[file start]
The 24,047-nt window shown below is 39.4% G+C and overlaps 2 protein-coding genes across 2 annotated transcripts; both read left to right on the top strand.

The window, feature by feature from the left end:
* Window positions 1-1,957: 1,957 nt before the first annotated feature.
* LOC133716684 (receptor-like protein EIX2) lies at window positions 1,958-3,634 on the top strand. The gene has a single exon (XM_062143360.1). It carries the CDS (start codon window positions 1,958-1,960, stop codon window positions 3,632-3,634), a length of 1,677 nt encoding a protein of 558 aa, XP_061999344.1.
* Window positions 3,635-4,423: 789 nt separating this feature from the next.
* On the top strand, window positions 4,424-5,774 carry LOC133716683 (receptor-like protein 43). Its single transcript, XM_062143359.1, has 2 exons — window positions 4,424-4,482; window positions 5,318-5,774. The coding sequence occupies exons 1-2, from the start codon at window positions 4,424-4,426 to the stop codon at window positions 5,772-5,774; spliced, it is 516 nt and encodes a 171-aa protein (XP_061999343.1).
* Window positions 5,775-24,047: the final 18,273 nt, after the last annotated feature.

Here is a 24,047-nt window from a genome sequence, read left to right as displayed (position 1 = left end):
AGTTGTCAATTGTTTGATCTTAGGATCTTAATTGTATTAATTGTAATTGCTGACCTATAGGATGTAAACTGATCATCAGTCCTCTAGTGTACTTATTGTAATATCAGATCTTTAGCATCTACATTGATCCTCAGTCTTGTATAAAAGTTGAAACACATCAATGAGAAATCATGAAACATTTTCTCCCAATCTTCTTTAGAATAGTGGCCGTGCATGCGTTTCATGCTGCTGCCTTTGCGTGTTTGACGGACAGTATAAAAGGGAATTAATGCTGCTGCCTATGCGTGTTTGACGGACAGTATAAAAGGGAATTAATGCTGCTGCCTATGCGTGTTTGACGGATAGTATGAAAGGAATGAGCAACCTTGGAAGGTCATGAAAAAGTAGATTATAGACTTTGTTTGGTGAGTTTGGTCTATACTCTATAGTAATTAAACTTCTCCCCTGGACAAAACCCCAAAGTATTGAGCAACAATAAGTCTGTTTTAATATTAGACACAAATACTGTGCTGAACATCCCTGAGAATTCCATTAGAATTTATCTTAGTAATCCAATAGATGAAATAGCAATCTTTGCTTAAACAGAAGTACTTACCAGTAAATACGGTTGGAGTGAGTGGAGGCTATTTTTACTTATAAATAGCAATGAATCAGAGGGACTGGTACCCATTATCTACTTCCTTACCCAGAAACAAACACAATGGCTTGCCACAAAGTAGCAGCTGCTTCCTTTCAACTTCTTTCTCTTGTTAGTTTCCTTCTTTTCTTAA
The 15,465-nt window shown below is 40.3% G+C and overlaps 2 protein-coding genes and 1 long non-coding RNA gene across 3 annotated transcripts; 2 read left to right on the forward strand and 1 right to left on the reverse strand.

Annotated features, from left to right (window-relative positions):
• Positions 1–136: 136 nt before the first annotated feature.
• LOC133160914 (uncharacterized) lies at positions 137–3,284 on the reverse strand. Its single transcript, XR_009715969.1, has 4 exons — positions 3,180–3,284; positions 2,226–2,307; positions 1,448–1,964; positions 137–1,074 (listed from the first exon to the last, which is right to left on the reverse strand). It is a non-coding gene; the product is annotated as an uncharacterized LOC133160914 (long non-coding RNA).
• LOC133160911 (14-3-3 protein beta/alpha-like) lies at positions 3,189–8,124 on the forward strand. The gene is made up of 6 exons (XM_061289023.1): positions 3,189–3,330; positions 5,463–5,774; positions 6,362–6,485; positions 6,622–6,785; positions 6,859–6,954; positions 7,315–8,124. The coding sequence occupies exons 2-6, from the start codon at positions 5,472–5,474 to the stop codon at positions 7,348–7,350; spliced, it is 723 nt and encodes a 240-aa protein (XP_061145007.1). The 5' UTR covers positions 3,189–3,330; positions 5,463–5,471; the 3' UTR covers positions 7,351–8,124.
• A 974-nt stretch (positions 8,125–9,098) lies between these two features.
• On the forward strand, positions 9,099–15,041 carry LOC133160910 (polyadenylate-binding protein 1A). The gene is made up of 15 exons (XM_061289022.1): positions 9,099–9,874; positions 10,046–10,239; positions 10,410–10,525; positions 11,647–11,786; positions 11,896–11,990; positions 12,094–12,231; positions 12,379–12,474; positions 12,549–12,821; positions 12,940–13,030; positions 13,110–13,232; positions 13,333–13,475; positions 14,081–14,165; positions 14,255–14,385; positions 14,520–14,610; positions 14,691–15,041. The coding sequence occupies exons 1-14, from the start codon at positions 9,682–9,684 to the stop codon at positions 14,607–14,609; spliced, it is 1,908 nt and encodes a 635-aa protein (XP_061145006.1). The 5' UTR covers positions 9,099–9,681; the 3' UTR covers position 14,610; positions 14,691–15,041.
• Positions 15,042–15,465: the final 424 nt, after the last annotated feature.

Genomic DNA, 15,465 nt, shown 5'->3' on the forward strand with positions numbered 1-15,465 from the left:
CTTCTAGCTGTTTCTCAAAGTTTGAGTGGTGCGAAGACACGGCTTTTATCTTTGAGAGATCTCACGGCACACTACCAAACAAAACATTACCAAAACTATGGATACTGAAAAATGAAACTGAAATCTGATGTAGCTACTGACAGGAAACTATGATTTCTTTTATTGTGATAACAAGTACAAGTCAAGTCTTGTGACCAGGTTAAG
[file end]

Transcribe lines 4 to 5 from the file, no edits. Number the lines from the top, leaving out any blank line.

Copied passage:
* LOC133716684 (receptor-like protein EIX2) lies at window positions 1,958-3,634 on the top strand. The gene has a single exon (XM_062143360.1). It carries the CDS (start codon window positions 1,958-1,960, stop codon window positions 3,632-3,634), a length of 1,677 nt encoding a protein of 558 aa, XP_061999344.1.
* Window positions 3,635-4,423: 789 nt separating this feature from the next.